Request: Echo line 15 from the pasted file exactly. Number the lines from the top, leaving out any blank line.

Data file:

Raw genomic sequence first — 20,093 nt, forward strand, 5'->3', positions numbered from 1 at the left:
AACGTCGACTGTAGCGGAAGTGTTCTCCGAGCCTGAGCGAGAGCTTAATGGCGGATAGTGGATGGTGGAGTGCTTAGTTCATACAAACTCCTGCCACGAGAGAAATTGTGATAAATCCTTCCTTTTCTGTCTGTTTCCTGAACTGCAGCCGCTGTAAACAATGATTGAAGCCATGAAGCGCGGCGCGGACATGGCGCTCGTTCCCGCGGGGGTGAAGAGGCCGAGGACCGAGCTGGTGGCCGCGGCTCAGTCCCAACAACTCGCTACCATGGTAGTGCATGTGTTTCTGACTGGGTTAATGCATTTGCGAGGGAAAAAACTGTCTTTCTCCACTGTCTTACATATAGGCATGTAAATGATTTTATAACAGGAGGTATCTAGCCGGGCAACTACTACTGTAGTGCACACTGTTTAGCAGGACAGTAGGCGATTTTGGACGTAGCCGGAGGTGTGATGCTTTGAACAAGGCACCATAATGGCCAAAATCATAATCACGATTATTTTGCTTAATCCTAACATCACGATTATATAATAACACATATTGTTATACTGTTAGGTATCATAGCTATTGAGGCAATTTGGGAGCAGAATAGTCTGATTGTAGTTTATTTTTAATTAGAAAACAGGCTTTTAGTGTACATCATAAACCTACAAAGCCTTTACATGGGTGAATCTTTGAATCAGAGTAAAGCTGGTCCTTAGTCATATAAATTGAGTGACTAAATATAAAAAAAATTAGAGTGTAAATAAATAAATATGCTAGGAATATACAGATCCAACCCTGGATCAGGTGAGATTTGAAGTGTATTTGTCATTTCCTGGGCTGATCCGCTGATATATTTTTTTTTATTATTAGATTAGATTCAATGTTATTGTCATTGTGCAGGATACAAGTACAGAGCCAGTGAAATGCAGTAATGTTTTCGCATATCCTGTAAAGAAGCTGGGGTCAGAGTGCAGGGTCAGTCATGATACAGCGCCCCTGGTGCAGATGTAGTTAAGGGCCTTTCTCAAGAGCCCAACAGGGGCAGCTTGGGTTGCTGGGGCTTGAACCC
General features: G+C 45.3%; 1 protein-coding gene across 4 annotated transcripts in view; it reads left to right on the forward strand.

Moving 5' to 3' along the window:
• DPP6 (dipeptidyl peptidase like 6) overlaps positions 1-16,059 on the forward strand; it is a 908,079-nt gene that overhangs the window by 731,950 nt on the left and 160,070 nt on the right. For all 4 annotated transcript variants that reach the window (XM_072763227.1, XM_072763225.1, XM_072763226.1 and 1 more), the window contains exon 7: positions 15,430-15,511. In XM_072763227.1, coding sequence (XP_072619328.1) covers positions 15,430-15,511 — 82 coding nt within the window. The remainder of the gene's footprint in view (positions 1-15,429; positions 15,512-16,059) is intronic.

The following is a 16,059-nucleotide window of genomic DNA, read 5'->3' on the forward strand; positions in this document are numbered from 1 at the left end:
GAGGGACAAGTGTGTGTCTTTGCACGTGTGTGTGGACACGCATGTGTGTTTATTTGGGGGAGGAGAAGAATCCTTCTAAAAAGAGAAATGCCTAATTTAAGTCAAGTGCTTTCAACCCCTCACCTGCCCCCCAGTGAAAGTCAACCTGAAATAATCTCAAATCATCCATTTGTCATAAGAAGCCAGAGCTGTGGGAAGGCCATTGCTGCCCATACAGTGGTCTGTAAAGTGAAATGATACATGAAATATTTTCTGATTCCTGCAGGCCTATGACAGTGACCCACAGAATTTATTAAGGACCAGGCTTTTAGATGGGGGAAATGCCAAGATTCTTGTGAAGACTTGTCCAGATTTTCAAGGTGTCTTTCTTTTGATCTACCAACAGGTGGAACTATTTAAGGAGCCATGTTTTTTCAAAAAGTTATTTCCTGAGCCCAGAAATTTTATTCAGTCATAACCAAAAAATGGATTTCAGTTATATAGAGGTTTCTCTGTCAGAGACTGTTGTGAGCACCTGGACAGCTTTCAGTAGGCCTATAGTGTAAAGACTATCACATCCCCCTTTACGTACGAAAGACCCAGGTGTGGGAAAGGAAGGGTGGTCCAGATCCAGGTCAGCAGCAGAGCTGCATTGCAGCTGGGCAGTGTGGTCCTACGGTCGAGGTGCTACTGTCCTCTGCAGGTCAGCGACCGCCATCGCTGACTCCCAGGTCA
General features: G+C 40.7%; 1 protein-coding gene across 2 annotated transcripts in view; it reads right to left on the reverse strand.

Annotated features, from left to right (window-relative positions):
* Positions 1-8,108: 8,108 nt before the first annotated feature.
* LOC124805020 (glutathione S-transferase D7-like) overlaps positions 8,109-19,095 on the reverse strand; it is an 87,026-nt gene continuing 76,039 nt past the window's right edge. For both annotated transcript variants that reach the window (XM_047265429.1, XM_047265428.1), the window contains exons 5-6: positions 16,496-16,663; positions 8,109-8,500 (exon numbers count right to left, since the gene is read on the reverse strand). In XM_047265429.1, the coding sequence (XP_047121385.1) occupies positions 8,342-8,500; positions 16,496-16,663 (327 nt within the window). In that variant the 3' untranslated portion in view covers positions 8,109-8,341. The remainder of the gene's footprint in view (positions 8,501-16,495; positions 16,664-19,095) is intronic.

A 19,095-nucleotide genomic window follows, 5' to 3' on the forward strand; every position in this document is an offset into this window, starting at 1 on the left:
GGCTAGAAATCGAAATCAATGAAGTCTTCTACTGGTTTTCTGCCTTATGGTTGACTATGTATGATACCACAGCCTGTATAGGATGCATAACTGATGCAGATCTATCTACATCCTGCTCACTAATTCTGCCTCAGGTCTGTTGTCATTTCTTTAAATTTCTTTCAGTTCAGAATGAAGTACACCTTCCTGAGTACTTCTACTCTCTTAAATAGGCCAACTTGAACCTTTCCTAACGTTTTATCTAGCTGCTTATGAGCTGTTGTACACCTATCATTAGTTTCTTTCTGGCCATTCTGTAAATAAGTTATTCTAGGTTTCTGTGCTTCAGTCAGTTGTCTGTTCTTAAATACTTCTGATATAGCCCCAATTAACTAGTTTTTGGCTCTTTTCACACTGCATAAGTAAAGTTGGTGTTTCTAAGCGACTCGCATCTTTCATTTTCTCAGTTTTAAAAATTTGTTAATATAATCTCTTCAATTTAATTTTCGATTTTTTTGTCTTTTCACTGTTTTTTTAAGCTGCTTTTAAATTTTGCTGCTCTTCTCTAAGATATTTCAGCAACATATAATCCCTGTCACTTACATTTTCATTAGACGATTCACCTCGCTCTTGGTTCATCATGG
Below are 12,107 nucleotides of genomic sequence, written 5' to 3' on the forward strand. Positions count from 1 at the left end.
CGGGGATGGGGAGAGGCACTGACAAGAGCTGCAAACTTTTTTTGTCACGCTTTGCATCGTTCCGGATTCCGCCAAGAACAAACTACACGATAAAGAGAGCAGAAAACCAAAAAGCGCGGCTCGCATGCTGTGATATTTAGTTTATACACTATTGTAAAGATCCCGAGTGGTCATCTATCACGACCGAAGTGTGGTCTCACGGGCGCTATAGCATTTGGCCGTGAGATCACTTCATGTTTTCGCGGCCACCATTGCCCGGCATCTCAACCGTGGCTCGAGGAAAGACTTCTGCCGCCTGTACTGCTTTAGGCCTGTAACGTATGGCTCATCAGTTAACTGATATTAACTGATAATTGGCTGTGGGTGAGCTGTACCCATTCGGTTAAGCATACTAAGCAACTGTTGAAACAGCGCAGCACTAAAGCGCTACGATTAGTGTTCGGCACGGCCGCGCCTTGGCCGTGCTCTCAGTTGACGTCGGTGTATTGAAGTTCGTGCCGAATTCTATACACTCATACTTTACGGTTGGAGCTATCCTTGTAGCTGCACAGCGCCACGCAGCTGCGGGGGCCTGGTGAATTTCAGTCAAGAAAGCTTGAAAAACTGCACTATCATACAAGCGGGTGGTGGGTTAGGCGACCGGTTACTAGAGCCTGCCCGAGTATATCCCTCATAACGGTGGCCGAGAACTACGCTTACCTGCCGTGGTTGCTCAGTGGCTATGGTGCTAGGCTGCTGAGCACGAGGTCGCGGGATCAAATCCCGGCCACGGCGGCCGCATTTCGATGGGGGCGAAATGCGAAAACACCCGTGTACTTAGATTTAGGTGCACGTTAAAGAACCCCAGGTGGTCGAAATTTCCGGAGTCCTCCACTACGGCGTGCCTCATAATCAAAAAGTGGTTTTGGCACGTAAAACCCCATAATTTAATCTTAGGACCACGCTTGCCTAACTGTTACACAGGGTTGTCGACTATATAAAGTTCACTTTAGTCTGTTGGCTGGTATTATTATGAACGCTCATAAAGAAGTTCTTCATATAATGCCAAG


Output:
CGGGGATGGGGAGAGGCACTGACAAGAGCTGCAAACTTTTTTTGTCACGCTTTGCATCGTTCCGGATTCCGCCAAGAACAAACTACACGATAAAGAGAGCAGAAAACCAAAAAGCGCGGCTCGCATGCTGTGATATTTAGTTTATACACTATTGTAAAGATCCCGAGTGGTCATCTATCACGACCGAAGTGTGGTCTCACGGGCGCTATAGCATTTGGCCGTGAGATCACTTCATGTTTTCGCGGCCACCATTGCCCGGCATCTCAACCGTGGCTCGAGGAAAGACTTCTGCCGCCTGTACTGCTTTAGGCCTGTAACGTATGGCTCATCAGTTAACTGATATTAACTGATAATTGGCTGTGGGTGAGCTGTACCCATTCGGTTAAGCATACTAAGCAACTGTTGAAACAGCGCAGCACTAAAGCGCTACGATTAGTGTTCGGCACGGCCGCGCCTTGGCCGTGCTCTCAGTTGACGTCGGTGTATTGAAGTTCGTGCCGAATTCTATACACTCATACTTTACGGTTGGAGCTATCCTTGTAGCTGCACAGCGCCACGCAGCTGCGGGGGCCTGGTGAATTTCAGTCAAGAAAGCTTGAAAAACTGCACTATCATACAAGCGGGTGGTGGGTTAGGCGACCGGTTACTAGAGCCTGCCCGAGTATATCCCTCATAACGGTGGCCGAGAACTACGCTTACCTGCCGTGGTTGCTCAGTGGCTATGGTGCTAGGCTGCTGAGCACGAGGTCGCGGGATCAAATCCCGGCCACGGCGGCCGCATTTCGATGGGGGCGAAATGCGAAAACACCCGTGTACTTAGATTTAGGTGCACGTTAAAGAACCCCAGGTGGTCGAAATTTCCGGAGTCCTCCACTACGGCGTGCCTCATAATCAAAAAGTGGTTTTGGCACGTAAAACCCCATAATTTAATCTTAGGACCACGCTTGCCTAACTGTTACACAGGGTTGTCGACTATATAAAGTTCACTTTAGTCTGTTGGCTGGTATTATTATGAACGCTCATAAAGAAGTTCTTCATATAATGCCAAG